Without the shielding by a strong intrinsic magnetic field like Earth, the Martian atmosphere is exposed to the solar wind. The Mars-solar wind interaction accelerates and transports planetary ions away from Mars through a number of processes, including pick-up by the electromagnetic field in the solar wind. The Mars Atmosphere and Volatile EvolutioN (MAVEN) spacecraft arrived at Mars in September 2014. Equipped with instruments to measure the solar wind, magnetic field, Extreme Ultraviolet (EUV) radiations, and planetary ions, MAVEN has provided further understandings of the planetary ion escape from Mars, and the dependence on solar wind, interplanetary magnetic field (IMF), and solar radiation conditions.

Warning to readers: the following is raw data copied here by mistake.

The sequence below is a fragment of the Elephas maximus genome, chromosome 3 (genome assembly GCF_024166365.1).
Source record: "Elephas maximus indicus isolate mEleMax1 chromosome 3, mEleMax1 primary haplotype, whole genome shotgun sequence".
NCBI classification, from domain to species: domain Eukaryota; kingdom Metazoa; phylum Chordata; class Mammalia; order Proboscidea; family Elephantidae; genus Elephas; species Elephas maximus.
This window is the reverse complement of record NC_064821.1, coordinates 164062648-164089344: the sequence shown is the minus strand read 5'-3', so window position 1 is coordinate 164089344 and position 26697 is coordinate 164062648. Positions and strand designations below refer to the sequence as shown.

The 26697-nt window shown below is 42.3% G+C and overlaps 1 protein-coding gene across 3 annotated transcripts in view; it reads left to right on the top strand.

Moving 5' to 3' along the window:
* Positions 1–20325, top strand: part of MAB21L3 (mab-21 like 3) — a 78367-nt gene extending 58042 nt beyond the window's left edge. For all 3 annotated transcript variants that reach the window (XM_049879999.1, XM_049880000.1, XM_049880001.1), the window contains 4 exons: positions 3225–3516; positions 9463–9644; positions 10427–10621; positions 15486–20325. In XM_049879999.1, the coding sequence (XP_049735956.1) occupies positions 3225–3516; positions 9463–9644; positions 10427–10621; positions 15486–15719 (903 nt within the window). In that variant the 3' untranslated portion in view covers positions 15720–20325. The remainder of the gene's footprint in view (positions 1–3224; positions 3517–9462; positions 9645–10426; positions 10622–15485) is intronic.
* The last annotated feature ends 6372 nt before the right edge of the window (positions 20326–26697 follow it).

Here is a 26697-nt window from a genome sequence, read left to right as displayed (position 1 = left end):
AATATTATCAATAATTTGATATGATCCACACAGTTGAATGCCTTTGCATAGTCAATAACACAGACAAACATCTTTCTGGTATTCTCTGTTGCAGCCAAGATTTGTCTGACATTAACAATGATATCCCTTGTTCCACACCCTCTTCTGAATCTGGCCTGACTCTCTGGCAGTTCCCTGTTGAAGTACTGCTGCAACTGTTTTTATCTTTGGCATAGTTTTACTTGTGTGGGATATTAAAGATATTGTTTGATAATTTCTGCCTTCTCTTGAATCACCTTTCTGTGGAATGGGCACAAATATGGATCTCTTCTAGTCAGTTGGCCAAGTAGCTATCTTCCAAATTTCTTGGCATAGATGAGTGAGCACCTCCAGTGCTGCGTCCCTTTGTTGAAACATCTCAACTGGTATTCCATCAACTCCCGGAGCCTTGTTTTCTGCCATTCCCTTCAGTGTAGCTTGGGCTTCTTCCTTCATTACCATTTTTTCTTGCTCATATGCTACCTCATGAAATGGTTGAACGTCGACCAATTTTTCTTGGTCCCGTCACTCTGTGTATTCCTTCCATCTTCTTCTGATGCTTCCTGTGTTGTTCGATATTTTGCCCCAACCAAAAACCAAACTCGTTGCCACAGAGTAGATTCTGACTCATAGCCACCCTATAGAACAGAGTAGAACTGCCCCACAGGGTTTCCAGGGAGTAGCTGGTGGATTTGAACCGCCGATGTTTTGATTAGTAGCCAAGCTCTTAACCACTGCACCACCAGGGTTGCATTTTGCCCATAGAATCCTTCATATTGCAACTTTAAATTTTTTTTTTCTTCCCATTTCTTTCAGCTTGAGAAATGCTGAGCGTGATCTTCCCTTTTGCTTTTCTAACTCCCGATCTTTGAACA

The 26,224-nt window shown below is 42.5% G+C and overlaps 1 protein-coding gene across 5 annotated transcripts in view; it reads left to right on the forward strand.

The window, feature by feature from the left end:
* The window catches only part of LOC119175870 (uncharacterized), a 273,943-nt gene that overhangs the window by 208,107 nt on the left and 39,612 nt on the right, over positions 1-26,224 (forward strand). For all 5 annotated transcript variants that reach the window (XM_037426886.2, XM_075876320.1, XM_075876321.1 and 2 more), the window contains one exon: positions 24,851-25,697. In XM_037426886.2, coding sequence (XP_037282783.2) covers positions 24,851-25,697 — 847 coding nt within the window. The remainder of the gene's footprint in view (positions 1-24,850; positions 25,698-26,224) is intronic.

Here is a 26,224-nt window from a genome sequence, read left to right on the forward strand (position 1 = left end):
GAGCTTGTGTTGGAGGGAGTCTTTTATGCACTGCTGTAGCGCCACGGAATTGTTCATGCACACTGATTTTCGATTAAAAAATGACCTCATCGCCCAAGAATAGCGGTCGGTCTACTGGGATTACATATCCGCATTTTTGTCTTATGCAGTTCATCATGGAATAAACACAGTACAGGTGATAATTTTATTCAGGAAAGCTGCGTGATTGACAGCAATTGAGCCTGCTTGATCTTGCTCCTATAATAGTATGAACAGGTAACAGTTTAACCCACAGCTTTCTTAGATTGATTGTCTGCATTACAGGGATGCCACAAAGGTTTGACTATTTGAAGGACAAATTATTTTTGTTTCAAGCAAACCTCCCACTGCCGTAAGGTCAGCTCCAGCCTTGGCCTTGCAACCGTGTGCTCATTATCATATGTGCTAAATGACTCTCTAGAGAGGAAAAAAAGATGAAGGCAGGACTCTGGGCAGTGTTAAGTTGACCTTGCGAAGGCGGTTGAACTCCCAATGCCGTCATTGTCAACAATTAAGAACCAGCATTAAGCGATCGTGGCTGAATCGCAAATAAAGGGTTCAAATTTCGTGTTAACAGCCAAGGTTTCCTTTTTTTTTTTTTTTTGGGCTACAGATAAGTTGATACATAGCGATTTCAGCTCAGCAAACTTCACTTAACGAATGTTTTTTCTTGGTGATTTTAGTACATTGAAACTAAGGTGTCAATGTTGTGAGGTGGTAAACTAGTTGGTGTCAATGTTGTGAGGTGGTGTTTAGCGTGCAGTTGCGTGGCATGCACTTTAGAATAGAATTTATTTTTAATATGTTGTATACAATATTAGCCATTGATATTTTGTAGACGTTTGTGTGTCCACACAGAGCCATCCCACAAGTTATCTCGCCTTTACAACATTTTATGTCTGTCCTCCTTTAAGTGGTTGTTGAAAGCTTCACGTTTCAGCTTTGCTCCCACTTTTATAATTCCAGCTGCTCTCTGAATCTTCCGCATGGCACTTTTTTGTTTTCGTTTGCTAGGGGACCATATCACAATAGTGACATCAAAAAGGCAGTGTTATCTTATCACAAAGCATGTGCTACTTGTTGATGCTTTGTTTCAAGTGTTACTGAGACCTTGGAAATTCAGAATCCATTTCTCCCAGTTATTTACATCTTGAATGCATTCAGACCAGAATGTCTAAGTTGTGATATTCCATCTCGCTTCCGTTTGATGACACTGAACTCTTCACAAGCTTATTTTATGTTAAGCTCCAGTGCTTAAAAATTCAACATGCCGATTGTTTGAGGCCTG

Based on the ion velocity and spatial distributions from MAVEN data, we have identified different ion populations near Mars, and first confirmed the existence of a substantial plume-like structure of energetic escaping ions in the upstream electric field direction, which constitutes an important ion escape channel in addition to the tailward escape. With the data taken from an over-one-year time span, we have also investigated the ion escape variations with upstream conditions, and found that different ion populations show different seasonal solar EUV variabilities. I will present our analysis of MAVEN data on the ion escape channels, loss rates, and seasonal variabilities.